U.S. would not necessarily benefit from Canadian oil going international.
There has been a lot of press recently about the Keystone XL Pipeline Project. President Obama has rejected the plan for now, to allow time for more thorough environmental review.
But the economics of the project are also in need of study.
As an engineer and national building industry consultant, I am familiar with the challenges of constructing projects, and also with the financial analyses that businesses make before building projects.
What concerns me is that the public is receiving only a small piece of the total story about this project -- a piece that benefits business but not necessarily regular Americans.
Because the Keystone pipeline would cross an international border, it requires federal permitting, as well as a review by the states the line would pass through.
Transcanada, the pipeline developer, says it needs this line to significantly increase its ability to move Canadian oil to U.S. refineries and markets.
Doing so, supporters say, would stabilize prices, increase national security by having this supply line in place and create more than 100,000 high-paying jobs.
Let's look at the rest of the story:
The pipeline now moving through our political process is actually one of four phases to Transcanada's Keystone XL Project.
Phase 1 was the conversion of an existing natural gas pipeline to carry crude oil from Hardisty, Alberta, to Steele City, Neb., then on to Patoka, Ill. The result: A substantial increase in oil capacity to provide crude oil to refineries and markets in the Midwest.
Phase 2, which is also complete, runs from Steele City to Cushing, Okla.
In addition to the section of pipeline receiving all the coverage in the media -- a new, larger, rerouted pipeline from Hardisty to Steele City -- there is another section Transcanada is moving through the permitting process.
That would take the pipeline from Cushing to the port of Houston, Texas. Oklahoma and Texas have oil-based economies, and the permitting process is proceeding there without much discussion.
When you put all phases of this project together, what do you have? A direct, major pipeline from the Canadian oil resource to refineries and international shipping services.
Without this pipeline, Canadian oil is available primarily to the North American market. So without the completed pipeline, Canadian oil does provide us some security and price stability.
However, if the pipeline is completed to Houston, that oil will be available to the international market, where the highest bidder gets the oil and those buying and selling have no regard for U.S. security or price stability.
Some have said Canada will sell its oil to China if Keystone is not built. Well, building a 30-inch pipeline across the Canadian Rockies to West Coast ports would make the construction of the Alaska pipeline look like a walk in the park.
To see how we can expect things to work, check out what's happening with Louisiana and the natural gas industry. Significant new natural gas resources have been developed recently in the United States. The price of natural gas has gone down here.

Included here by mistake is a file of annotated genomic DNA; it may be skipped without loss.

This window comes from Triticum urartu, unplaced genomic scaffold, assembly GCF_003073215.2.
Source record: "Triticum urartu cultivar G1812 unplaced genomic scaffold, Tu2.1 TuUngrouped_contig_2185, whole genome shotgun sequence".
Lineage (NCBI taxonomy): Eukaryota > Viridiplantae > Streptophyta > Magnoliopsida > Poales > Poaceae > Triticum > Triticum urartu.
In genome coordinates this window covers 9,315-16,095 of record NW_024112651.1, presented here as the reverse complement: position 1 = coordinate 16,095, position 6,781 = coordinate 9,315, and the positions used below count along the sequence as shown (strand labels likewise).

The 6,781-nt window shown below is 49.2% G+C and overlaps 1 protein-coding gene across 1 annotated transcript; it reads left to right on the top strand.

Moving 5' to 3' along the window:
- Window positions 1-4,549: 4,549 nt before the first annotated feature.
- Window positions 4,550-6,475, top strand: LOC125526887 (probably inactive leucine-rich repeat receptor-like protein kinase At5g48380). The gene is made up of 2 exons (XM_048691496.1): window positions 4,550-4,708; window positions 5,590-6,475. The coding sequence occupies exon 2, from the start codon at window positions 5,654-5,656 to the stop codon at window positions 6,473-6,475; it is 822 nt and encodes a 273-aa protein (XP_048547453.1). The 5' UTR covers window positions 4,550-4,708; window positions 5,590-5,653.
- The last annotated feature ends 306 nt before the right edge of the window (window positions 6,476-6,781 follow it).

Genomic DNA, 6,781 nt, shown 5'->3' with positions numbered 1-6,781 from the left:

But prices and demand are much higher in other parts of the world. U.S. producers currently aren't able to sell to these international markets because there is very limited capacity to liquefy natural gas for shipping.
While this is good for U.S. price stability and natural gas customers, it's a lost profit opportunity for natural gas producers.
Enter Cheniere Energy, which will begin building a $6 billion natural gas liquefaction facility in Louisiana this year. Once it's finished in 2015, large volumes of U.S. natural gas will be available to the international market.
When that happens, we can expect higher prices and a more volatile market, which isn't good for price stability or national security.
The one U.S. energy product that can't be shipped beyond our shore is electricity. True energy security requires our development of energy resources that cannot be shipped elsewhere.
There are many ways to do this: Nuclear, coal and hydropower plants, as well as wind, solar and geothermal renewables.
The development of any of those resources can employ more people over a much wider area of our country than can any single pipeline project.
Surprisingly enough, when you do a thorough, life-cycle cost analysis (sorry, the engineer in me can be suppressed for only so long), the renewable option makes a lot of sense.
Unfortunately, any decision about energy is complex and is easily influenced by many deep-pocketed industry lobbyists.
We need to be sure we are supporting decisions that respond to all of us, not just to private industries.
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Jerry Pitzrick is vice president of Pitzrick and Associates, a consulting firm in Eden Prairie.
The Opinion section is produced by the Editorial Department to foster discussion about key issues. The Editorial Board represents the institutional voice of the Star Tribune and operates independently of the newsroom.